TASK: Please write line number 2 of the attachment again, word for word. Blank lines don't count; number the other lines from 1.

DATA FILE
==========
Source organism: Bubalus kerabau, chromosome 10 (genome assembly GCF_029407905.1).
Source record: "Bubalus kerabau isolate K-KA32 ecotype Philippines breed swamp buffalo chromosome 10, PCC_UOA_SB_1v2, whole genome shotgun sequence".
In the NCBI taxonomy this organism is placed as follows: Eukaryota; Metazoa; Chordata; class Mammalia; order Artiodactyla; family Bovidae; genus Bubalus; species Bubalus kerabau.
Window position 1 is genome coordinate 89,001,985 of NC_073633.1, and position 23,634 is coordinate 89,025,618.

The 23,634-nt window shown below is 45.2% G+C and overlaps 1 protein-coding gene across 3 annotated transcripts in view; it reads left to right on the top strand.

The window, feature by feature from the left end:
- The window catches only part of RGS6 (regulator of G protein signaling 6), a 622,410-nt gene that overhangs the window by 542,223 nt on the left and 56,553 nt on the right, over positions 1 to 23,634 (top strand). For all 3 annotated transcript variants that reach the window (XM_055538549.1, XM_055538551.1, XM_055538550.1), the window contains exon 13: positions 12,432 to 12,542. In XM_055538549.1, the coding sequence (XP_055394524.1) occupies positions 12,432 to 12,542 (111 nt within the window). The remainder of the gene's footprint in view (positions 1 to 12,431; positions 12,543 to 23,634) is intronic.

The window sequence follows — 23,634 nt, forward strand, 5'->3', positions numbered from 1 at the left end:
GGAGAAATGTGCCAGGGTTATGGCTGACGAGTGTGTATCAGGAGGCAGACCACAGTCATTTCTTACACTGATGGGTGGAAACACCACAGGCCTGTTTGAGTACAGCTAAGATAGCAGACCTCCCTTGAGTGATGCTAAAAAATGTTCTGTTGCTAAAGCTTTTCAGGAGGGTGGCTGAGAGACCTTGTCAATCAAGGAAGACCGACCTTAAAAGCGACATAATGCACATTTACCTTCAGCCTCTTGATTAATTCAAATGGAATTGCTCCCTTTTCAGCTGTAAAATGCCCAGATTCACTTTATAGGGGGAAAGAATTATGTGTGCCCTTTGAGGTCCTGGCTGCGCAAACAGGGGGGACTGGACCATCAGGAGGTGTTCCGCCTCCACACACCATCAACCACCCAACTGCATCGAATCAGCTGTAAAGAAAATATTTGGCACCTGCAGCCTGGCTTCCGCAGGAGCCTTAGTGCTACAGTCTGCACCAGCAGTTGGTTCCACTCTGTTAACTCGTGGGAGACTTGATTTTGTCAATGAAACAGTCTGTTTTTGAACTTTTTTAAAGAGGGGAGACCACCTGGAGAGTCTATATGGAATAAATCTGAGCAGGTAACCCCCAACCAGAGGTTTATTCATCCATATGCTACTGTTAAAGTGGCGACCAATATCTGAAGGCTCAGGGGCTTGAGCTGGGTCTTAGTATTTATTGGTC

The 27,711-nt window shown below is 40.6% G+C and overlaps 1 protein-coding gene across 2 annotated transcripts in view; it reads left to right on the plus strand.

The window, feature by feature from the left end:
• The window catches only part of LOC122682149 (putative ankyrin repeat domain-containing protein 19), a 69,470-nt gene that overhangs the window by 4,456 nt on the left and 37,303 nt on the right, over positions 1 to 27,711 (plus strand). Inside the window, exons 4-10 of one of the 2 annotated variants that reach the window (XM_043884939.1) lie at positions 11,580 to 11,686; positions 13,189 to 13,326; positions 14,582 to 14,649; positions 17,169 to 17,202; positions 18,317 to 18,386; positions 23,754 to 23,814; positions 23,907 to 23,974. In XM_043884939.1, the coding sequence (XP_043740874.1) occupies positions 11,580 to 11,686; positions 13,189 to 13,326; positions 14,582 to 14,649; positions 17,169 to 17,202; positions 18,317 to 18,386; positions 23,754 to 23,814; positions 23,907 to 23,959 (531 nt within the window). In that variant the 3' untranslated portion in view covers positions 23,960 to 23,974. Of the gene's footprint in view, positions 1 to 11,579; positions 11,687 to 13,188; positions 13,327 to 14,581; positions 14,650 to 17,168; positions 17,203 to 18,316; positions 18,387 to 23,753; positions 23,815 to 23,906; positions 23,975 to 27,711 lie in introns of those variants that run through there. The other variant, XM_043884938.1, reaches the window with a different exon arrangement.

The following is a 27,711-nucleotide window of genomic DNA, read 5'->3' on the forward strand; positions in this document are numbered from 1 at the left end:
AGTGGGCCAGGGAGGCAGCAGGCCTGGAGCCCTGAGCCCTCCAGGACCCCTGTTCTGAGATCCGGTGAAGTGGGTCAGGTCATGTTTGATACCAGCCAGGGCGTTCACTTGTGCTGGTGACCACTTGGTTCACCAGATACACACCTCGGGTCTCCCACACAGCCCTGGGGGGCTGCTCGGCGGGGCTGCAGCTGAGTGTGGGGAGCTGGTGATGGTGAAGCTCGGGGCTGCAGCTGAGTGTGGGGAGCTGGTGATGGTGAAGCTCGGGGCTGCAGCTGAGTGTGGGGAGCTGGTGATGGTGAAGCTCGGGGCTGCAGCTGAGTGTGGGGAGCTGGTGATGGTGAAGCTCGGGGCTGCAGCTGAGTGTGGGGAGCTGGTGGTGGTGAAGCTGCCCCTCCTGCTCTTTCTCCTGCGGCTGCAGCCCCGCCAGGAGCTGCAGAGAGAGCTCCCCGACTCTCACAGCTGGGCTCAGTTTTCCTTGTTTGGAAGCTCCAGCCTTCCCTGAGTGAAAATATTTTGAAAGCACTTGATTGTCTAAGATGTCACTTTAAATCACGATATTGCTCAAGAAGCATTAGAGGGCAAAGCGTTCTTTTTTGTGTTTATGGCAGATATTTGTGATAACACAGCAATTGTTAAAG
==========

Source record: "Bubalus kerabau isolate K-KA32 ecotype Philippines breed swamp buffalo chromosome 10, PCC_UOA_SB_1v2, whole genome shotgun sequence".